Lung and pleural space point-of-care ultrasound is usually performed in sternal recumbency unless a dog cannot tolerate this position. In this scenario, the patient can be positioned in right or left lateral recumbency to evaluate all lung fields. The Pleural and Lung Protocol (PLUS) is my preferred method to evaluate the pleural space and lung parenchyma (Boysen et al. 2022).Continue reading “Lung and Pleural Space Ultrasound”
As emergency veterinarians, one of the most critical decisions we face is whether to recommend humane euthanasia in canine patients with spontaneous (non-coagulopathic) hemoperitoneum based solely on CT results. A recent study shed light on the limitations of CT imaging in distinguishing between benign and malignant lesions in such cases (Parry et al. JVECC 2023). Understanding the study’s findings is crucial for making well-informed decisions and providing optimal care for our canine patients. In this blog post, we will explore the study’s results, particularly the concerning frequency of benign lesions being misinterpreted as malignant, and discuss the implications for our decision-making process.Continue reading “Should you recommend euthanizing canine patients with spontaneous hemoperitoneum based on CT results alone?”
Assessment of the intravascular volume status is a critical skill for emergency veterinarians. Point-of-care ultrasonography (POCUS) is emerging as a valuable, noninvasive, cage-side diagnostic tool for objective evaluation of physiologic and hemodynamic parameters related to volume status, fluid tolerance, and responsiveness. Rapid cage-side sonographic evaluation can obtain qualitative data on cardiac function even when performed by non-cardiologists. POCUS involves answering focused clinical questions using cage-side ultrasonography and increases the sensitivity of the conventional physical examination.
That said, POCUS findings should be interpreted in conjunction with other clinical parameters—such as conventional perfusion parameters (heart rate, mentation, body temperature, mucous membrane color, CRT, pulse quality), urine output, blood pressure, and body weight —and not viewed as an alternative to physical examination or standard imaging studies.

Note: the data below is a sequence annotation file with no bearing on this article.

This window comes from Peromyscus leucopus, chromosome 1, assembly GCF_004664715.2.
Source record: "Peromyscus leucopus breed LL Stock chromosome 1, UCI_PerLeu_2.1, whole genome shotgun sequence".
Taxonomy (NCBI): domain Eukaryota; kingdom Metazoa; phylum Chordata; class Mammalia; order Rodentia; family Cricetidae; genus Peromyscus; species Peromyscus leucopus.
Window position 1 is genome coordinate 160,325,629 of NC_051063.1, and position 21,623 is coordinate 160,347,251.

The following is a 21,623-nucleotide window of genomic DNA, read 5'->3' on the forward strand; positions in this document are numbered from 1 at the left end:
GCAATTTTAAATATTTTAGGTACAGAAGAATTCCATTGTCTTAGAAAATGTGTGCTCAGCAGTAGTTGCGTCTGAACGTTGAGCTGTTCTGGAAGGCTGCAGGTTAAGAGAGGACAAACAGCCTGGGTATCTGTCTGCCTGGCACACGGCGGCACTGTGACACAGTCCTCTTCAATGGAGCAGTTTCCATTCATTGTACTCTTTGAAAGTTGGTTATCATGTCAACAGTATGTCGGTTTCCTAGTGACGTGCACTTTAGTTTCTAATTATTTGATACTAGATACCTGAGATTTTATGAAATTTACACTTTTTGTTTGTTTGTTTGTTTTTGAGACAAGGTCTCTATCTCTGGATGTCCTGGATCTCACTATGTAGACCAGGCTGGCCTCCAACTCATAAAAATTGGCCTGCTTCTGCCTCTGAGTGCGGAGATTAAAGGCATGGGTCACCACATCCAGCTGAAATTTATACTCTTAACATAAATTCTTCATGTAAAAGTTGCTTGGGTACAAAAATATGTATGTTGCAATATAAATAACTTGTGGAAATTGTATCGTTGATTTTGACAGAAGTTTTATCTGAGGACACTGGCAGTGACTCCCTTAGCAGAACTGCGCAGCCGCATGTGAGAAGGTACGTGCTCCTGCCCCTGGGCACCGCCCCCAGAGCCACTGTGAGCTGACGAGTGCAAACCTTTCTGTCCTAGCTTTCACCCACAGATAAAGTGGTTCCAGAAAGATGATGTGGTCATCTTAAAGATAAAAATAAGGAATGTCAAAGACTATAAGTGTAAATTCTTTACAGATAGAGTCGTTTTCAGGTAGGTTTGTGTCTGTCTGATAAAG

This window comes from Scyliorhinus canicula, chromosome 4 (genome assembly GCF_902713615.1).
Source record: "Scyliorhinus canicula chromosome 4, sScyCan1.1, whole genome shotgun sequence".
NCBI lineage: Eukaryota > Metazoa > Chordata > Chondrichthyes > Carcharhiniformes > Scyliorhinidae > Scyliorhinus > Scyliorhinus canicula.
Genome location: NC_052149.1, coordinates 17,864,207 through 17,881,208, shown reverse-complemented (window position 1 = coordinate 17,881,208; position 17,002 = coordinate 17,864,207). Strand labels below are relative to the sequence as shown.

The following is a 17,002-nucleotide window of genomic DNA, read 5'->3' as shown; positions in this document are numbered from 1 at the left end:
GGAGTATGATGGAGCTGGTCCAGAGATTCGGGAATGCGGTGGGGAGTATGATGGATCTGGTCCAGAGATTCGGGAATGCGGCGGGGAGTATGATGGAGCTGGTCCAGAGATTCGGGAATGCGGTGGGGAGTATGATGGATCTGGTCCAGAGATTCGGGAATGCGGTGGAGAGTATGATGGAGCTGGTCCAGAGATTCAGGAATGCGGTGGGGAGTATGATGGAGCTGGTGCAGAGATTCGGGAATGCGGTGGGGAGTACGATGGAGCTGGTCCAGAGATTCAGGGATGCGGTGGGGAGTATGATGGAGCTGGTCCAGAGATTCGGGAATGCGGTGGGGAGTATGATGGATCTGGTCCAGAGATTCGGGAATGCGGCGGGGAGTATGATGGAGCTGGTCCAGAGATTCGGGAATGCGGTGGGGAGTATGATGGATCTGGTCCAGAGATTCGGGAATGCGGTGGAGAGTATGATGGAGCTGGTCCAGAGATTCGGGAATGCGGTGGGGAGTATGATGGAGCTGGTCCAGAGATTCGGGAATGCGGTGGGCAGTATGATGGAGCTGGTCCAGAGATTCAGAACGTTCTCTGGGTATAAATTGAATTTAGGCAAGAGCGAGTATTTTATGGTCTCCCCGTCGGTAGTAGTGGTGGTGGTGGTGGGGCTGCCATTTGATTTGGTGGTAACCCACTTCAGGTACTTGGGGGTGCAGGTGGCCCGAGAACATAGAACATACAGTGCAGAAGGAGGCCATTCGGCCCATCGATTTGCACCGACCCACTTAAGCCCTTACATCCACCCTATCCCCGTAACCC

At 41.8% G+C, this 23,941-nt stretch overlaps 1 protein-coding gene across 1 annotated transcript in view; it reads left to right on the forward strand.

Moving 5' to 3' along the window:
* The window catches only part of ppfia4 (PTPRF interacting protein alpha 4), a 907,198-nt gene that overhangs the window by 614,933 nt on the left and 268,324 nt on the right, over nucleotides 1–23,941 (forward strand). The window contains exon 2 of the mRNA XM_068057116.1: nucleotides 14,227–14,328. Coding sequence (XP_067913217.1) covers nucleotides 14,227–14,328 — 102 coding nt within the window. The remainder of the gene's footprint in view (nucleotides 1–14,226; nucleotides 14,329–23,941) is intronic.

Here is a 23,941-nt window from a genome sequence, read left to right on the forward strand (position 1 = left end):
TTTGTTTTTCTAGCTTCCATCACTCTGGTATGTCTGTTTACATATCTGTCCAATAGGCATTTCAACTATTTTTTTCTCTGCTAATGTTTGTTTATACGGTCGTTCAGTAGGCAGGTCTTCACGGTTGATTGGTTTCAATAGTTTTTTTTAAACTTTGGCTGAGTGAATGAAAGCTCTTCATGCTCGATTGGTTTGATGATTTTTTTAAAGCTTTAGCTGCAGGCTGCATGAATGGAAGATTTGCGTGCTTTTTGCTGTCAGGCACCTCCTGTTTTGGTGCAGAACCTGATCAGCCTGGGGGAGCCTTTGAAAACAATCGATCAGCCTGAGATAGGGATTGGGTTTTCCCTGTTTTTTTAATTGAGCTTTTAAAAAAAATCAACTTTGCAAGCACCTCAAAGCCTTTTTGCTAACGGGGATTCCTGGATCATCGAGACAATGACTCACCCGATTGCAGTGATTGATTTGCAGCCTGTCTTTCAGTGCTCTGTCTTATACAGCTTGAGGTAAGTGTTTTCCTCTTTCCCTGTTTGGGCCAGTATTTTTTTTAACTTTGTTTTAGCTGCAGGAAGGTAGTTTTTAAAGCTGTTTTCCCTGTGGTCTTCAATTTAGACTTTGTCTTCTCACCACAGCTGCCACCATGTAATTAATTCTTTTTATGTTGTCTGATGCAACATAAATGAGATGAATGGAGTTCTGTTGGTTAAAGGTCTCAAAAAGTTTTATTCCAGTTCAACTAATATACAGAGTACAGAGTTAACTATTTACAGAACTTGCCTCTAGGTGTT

In this blog post, I will describe the most commonly used views to assess volume status in dogs and cats: focused sonographic assessment of the heart (cardiac POCUS) and caudal vena cava (CVC POCUS).Continue reading “Assessment of the intravascular volume status with point-of-care ultrasound”
An 8-year-old neutered male dachshund was presented to the emergency department for evaluation of respiratory distress. The dog was previously diagnosed with a heartworm disease and was currently undergoing treatment with a “slow kill” method. Physical examination revealed tachycardia at 160/min, right-sided pulmonary crackles, and tachypnea with increased respiratory effort. The point-of-care blood work showed hyperlactatemia at 4.5 mmol/L, PCV/TS of 53%/7.8 g/dl, mild metabolic acidosis, normal electrolytes and renal values. The arterial blood pressure (Doppler) was at 130 mm Hg.
As the dog was getting flow-by oxygen, an abbreviated thoracic point-of-care ultrasound (T-POCUS) was performed (see below).Continue reading “Pulmonary thromboembolism in dogs and cats: to lyse or not to lyse? “
Nasogastric and nasoesophageal tubes are commonly used in small animal practice for short-term enteral nutrition. They are easy to place without general anesthesia, inexpensive and can be used for gastric decompression and drug administration.
Unfortunately, feeding tube misplacement happens much more frequently than the number of cases described in the literature. Although rare, misplacement may occur in advanced tertiary veterinary hospitals despite a strict adherence to the institutional policies and radiographic confirmation by board-certified veterinary radiologists (Rodriguez-Diaz JAAHA 2021).Continue reading “Radiographic confirmation of NG/NE tube placement in dogs and cats: Is it truly foolproof?“